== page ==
Search National Agricultural Library Digital Collections
Back to Search
NALDC Record Details:
Impact of biochar field aging on laboratory greenhouse gas production potentials
Recent observations of decreased greenhouse gas (GHG) production from biochar amended soils have been used to further substantiate the environmental benefit of biochar production and soil incorporation strategies. However, the mechanisms behind this biochar-mediated response have not been fully elucidated. In addition, the duration of these GHG reductions is not known and is of pivotal importance for the inclusion of biochar into future bioenergy production and climate abatement strategies. In this study, the impacts of biochar field aging on the observed GHG production/consumption were evaluated. Two different wood-derived biochars and a macadamia nut shell biochar were weathered in an agricultural field in Rosemount, MN (2008-2011) and the impacts on net soil GHG production/consumption were assessed through laboratory incubations. For the three biochars evaluated here, weathering negated the suppression of N2O production that was originally observed from the fresh biochar in laboratory incubations. On the other hand, all three weathered biochars had enhanced CO2 production (three- to ten fold compared to the fresh biochar amendments) in laboratory soil incubations, suggesting an enhanced microbial mineralization rate for the weathered biochar. Fresh biochar reduced observed soil methane oxidation rates, while the weathered biochars had no significant impacts on the observed soil methanotrophic activity. This study demonstrates that for these three biochars weathering greatly alters the GHG response of the soil systems to biochar amendments.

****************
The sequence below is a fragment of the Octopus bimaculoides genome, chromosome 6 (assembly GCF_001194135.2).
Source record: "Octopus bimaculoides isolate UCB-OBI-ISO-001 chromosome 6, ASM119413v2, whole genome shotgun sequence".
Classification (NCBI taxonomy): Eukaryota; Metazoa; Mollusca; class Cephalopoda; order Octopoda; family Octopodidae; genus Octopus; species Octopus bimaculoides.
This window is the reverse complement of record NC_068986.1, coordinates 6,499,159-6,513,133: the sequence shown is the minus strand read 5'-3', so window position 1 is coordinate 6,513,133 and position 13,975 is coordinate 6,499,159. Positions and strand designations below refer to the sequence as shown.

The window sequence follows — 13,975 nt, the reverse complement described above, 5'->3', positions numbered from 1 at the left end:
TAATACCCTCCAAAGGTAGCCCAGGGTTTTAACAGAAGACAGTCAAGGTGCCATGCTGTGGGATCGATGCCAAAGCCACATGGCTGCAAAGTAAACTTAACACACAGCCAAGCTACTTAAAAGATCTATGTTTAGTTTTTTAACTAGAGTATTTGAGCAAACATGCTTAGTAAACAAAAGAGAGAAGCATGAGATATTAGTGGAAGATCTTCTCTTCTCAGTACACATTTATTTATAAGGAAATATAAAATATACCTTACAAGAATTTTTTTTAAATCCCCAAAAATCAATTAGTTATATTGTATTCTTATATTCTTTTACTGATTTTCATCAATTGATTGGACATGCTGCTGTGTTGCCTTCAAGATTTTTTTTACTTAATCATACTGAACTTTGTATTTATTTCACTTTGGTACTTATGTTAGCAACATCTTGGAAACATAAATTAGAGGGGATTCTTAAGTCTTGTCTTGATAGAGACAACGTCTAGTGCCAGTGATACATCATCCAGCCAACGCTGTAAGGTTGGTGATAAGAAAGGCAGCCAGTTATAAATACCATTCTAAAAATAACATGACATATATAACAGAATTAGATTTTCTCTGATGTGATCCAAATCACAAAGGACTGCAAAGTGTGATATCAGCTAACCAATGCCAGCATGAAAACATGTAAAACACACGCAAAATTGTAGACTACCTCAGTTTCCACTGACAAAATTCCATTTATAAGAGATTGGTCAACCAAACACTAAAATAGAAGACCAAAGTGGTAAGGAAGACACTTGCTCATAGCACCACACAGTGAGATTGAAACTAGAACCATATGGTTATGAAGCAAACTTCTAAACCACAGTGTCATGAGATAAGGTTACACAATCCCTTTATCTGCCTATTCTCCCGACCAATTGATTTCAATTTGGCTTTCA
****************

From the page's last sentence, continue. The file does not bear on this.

Kurt A. Spokas
gas production (biological)
greenhouse gas emissions
Global Change Biology Bioenergy 2012 7 3
Journal Articles, USDA Authors, Peer-Reviewed
Works produced by employees of the U.S. Government as part of their official duties are not copyrighted within the U.S. The content of this document is not copyrighted.
Agricultural Research Service
Web Policies and Important Links